education, special education, accountability, incentives, disability, assessment
The No Child Left Behind Act of 2001 (NCLB) brought high-stakes accountability testing into every American public school with the goal of 100 percent proficiency for all students. Making annual yearly progress (AYP) toward this proficiency goal for the total student population as well as at-risk subgroups was required in order for schools to avoid possible sanctions, such as school restructuring. In implementing NCLB, states had flexibility to determine the minimum size of these subgroups as to provide statistical reliability and accountability for as many schools as possible. If a school did not meet the state’s minimum subgroup size, the proficiency of the students in the group were not calculated as part of AYP. The subjectivity of identification along with the lack of reliability in test score results makes manipulating the subgroup of students with disabilities possible and advantageous to schools. Using data from over 1,000 Arkansas schools for the years 2004-05 to 2013-14, school-level fixed effects analyses show that falling below the minimum subgroup cutoff of 40 is associated with a 1.5 percentage point decrease in students with disabilities at the school. For every student a school is above the cutoff, there is an increase of 0.09 percentage points in special education enrollment. Possible implications are discussed.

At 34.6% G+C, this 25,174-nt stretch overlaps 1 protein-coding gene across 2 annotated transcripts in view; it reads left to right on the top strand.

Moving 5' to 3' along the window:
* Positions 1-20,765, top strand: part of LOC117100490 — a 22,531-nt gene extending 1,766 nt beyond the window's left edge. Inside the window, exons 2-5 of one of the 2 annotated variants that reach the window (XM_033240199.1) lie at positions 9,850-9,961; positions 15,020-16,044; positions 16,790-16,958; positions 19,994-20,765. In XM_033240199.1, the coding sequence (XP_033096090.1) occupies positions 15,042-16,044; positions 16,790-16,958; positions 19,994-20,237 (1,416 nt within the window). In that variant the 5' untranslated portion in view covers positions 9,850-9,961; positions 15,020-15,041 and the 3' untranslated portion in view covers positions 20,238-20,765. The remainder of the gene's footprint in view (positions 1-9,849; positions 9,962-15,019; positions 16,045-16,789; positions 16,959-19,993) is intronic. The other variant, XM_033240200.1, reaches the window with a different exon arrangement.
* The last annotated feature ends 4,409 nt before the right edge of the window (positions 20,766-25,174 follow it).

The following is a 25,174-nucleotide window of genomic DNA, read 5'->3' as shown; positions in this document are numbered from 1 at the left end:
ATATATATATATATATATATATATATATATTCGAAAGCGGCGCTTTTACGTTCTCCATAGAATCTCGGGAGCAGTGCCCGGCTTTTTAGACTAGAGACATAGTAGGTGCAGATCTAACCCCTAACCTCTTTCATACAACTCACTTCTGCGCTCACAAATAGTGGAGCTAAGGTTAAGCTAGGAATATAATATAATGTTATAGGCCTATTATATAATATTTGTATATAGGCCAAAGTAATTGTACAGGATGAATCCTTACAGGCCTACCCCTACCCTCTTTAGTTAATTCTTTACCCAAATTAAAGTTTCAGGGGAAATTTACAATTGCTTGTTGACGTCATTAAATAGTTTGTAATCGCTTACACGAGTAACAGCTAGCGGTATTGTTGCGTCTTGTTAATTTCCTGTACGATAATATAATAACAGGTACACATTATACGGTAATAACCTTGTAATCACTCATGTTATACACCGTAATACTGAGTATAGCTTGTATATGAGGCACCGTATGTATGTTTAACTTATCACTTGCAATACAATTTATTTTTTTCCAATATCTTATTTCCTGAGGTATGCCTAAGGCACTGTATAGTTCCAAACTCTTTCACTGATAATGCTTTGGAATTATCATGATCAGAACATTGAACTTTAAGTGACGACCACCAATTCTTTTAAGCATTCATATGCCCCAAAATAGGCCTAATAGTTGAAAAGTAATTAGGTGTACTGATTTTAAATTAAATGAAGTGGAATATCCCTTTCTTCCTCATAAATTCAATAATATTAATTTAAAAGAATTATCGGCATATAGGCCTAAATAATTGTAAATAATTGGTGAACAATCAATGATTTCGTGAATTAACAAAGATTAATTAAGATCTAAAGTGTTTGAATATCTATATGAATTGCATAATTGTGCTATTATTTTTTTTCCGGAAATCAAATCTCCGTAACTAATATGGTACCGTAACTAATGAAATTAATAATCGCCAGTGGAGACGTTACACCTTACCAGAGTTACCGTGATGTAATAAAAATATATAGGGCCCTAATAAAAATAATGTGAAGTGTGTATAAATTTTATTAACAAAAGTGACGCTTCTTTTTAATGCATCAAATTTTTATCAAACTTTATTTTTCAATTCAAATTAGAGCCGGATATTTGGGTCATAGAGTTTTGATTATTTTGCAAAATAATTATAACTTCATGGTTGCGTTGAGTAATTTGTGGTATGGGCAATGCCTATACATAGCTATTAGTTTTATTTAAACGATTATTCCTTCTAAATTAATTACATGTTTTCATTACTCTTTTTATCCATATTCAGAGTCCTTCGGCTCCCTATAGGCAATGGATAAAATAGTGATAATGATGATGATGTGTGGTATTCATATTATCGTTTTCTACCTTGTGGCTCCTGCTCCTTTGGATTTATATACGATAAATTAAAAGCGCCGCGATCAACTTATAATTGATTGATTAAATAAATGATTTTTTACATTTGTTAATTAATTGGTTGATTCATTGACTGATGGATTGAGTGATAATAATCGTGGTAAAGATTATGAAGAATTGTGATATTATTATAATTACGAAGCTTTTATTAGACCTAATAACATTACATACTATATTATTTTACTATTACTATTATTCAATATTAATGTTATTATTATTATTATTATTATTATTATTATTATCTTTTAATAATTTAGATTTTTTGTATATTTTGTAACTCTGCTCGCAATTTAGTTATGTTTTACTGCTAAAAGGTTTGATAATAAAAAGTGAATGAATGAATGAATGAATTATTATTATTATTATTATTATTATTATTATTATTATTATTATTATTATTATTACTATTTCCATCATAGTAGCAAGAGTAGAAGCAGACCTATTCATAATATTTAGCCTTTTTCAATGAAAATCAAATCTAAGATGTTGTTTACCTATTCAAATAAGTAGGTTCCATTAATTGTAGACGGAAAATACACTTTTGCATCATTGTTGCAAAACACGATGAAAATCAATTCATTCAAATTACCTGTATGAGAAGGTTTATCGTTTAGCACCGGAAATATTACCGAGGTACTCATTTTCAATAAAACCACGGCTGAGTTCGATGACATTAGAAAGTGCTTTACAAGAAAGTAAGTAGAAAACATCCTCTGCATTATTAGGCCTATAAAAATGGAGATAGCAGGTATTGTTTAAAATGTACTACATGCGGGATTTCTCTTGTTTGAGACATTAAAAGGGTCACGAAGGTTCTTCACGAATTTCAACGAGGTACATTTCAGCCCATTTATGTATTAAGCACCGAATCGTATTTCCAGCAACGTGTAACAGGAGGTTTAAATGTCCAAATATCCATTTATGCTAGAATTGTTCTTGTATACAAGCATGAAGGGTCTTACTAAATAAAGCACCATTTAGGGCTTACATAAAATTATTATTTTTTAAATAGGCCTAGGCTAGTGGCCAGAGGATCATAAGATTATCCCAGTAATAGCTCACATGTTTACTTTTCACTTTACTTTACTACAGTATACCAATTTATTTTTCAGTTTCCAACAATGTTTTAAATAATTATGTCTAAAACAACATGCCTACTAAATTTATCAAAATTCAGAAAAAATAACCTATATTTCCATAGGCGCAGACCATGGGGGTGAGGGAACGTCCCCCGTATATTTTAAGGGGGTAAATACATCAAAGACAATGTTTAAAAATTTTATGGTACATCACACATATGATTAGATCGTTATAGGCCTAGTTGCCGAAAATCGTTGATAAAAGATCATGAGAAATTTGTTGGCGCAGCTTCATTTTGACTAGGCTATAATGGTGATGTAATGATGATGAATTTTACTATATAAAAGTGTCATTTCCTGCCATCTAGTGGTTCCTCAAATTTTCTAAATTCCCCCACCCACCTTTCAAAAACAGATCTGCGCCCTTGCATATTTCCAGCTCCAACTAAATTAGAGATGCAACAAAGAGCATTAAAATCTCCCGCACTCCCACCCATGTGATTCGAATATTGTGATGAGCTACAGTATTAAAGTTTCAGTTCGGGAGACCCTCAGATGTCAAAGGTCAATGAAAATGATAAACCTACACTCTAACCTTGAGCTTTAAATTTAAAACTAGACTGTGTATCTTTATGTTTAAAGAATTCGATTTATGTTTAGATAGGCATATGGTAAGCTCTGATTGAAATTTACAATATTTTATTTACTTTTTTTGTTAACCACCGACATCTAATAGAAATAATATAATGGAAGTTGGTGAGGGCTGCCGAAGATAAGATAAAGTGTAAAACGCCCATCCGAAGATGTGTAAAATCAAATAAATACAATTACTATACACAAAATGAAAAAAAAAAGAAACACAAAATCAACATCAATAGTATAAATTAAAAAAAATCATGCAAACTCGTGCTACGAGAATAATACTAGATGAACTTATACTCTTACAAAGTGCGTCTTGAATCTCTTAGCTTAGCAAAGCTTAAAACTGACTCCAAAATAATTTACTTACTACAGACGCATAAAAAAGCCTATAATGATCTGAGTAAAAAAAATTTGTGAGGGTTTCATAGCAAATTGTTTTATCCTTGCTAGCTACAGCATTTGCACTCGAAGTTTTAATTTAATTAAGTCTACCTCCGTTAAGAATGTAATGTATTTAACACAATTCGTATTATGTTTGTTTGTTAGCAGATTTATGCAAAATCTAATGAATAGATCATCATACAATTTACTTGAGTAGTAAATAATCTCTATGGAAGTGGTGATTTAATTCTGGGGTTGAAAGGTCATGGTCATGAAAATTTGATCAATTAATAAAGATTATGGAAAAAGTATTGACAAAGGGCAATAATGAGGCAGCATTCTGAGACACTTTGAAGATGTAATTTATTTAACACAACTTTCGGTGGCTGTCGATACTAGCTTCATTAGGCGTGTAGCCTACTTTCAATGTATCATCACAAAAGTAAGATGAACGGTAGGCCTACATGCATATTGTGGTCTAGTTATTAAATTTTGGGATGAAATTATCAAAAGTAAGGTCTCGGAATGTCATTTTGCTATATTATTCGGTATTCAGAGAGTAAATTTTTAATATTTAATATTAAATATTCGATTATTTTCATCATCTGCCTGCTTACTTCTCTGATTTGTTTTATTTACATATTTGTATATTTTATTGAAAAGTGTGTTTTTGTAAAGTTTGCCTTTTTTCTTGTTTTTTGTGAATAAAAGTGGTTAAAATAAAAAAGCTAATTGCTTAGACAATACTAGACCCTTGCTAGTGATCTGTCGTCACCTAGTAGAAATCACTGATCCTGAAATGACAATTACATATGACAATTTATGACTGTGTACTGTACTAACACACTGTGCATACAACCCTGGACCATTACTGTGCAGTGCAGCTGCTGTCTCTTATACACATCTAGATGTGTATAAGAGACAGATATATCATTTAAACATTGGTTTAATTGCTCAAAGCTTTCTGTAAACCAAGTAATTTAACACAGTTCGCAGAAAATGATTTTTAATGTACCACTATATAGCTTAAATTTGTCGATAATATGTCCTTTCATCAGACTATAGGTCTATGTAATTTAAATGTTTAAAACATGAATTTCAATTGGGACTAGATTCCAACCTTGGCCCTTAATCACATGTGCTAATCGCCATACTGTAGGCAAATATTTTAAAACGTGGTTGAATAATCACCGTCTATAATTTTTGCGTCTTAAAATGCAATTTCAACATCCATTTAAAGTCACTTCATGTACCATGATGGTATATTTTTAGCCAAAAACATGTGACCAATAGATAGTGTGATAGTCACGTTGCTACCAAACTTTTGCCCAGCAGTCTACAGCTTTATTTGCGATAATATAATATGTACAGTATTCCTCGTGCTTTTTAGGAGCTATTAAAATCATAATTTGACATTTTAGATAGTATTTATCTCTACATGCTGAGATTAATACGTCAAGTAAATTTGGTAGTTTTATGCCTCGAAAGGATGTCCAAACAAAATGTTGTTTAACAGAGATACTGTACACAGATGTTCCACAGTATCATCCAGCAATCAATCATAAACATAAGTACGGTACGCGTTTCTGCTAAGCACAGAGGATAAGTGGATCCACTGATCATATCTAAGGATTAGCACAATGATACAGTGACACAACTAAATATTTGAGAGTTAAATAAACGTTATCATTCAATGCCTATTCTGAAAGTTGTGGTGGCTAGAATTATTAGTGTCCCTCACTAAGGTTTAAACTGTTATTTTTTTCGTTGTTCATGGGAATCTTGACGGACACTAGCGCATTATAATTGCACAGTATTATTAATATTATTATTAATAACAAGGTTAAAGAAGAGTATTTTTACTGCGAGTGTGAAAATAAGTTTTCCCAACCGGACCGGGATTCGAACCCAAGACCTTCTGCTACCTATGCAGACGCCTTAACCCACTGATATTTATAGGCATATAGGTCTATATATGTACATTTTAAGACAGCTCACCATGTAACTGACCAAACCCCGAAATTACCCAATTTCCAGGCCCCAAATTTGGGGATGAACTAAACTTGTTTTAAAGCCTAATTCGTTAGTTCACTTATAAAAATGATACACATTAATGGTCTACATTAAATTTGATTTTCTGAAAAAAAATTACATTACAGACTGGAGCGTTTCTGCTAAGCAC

Tuchman, S. (2015). Falling Below the Line: Minimum Subgroup Size and Special Education Enrollment. Education Reform Faculty and Graduate Students Publications. Retrieved from https://scholarworks.uark.edu/edrepub/43